In a historic move, members of the United Auto Workers (UAW) union have launched simultaneous strikes against General Motors, Ford, and Stellantis.
According to the Associated Press, not all 146,000 members of the UAW union will be walking the picket lines. Picketing will begin at a General Motors assembly plant in Wentzville, Missouri; a Ford factory in Wayne, Michigan; and a Stellantis Jeep plant in Toledo, Ohio.
The New York Times explains that the three plants designated for walkouts represent only a small portion of all the unionized factories, but these sites produce some of the most popular and profitable vehicles for the Big Three. Approximately 3,600 union members work at the GM plant, with 5,800 employed at the Stellantis plant, and 3,300 at the Ford plant. If an agreement is not reached, however, the scope of the walkouts could increase.
Reuters is reporting that the UAW has an $825 million strike fund, and the union is hoping that this targeted walkout approach will help limit the cost of the strike. Stellantis claims to have more than 90 days worth of Jeeps in stock, but a week-long shutdown could cut revenue by more than $380 million.
An analysis conducted by Anderson Economic Group estimates that if all UAW members went on a 10-day strike, it could result in a $5 billion loss for the U.S. economy. In a recent article, AEG explains, “UAW leadership has repeatedly stated that it’s prepared to strike against all three automakers. If that were to happen, a 10-day strike would result in total wage losses of $859 million and manufacturer losses of $989 million. If only one automaker suffered a strike-related shutdown (Ford, for example), it could cause $665 million in losses during that period. In this scenario, AEG estimates a $341 million loss in direct wages and $325 million in company-wide losses.”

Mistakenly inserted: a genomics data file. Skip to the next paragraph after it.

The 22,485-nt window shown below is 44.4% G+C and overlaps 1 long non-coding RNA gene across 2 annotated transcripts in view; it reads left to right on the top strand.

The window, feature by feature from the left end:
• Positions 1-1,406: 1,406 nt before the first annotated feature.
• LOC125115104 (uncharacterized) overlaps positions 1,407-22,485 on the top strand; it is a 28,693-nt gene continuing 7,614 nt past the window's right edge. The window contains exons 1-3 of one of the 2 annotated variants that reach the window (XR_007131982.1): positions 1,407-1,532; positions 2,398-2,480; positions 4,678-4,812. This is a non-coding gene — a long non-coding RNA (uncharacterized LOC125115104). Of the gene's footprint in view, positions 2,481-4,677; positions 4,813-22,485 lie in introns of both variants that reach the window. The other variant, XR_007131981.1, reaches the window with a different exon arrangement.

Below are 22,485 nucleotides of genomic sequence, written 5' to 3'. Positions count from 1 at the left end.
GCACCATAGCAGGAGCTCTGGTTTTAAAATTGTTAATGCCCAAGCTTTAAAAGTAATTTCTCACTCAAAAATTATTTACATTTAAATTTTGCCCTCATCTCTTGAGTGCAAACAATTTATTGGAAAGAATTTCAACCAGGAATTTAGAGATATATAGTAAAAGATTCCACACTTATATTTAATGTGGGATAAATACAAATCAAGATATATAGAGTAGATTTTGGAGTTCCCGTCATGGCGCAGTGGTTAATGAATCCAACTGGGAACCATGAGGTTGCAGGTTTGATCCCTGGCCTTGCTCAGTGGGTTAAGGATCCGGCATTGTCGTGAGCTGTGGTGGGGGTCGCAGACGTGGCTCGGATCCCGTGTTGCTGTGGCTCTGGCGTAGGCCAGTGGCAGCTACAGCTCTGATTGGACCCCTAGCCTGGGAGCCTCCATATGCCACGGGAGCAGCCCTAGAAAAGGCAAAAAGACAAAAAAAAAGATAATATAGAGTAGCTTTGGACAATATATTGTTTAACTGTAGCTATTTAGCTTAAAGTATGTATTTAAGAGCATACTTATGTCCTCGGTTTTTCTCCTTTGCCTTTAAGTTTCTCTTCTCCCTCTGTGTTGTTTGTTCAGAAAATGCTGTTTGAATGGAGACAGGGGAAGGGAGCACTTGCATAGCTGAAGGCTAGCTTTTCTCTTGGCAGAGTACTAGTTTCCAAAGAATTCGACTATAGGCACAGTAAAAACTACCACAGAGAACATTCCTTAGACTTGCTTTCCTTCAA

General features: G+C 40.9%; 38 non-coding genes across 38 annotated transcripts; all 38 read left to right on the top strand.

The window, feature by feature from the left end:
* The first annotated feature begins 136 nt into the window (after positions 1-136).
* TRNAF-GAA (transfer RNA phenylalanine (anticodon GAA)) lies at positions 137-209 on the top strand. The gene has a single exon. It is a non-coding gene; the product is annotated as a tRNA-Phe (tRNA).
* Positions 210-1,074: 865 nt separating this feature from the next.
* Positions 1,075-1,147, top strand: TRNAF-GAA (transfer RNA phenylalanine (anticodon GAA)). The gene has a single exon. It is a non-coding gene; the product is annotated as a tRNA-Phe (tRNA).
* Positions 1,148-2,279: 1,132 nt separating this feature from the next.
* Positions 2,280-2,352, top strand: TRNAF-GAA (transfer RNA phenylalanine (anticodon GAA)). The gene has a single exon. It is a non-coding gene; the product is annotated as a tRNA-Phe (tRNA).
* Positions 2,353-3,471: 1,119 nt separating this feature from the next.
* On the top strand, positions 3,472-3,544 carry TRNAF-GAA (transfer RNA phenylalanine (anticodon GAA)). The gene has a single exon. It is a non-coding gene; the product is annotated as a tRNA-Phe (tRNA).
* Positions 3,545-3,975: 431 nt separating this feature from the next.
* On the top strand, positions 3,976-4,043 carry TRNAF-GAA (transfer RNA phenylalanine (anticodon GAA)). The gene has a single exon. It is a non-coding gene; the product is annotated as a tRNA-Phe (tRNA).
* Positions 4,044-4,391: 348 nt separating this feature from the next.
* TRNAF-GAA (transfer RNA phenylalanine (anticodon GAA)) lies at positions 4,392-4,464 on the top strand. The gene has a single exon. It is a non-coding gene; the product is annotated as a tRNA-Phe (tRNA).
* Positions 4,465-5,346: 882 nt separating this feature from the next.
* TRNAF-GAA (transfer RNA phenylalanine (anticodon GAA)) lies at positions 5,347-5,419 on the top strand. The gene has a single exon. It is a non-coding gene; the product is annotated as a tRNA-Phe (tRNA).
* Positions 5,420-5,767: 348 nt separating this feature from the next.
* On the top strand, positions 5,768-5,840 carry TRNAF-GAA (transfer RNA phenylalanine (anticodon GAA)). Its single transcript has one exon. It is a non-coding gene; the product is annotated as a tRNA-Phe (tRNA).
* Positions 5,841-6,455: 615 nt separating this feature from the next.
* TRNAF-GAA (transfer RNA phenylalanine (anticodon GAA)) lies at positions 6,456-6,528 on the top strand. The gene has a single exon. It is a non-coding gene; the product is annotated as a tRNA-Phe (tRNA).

Stellantis released a statement, saying, "We are extremely disappointed by the UAW leadership's refusal to engage in a responsible manner to reach a fair agreement in the best interest of our employees, their families and our customers. We immediately put the Company in contingency mode and will take all the appropriate structural decisions to protect our North American operations and the Company."
GM also released a statement that read, "We are disappointed by the UAW leadership's actions, despite the unprecedented economic package GM put on the table, including historic wage increases and manufacturing commitments. We will continue to bargain in good faith with the union to reach an agreement as quickly as possible for the benefit of our team members, customers, suppliers and communities across the U.S. In the meantime, our priority is the safety of our workforce.”
In a statement, the UAW said, “This fight is our generation’s defining moment. Not just at the Big Three, but across the entire working class. We will stand up for ourselves. We will stand up for our families. We will stand up for our communities.”
AFL-CIO President Liz Shuler added, “This fight isn’t just about autoworkers and their families, this is about creating a future where everyone can prosper. Gone are the days of corporations running roughshod over workers with impunity. We’re fed up and ready to do whatever is necessary to ensure companies give us the basic respect on the job we deserve, not just in the auto industry, but in every industry.”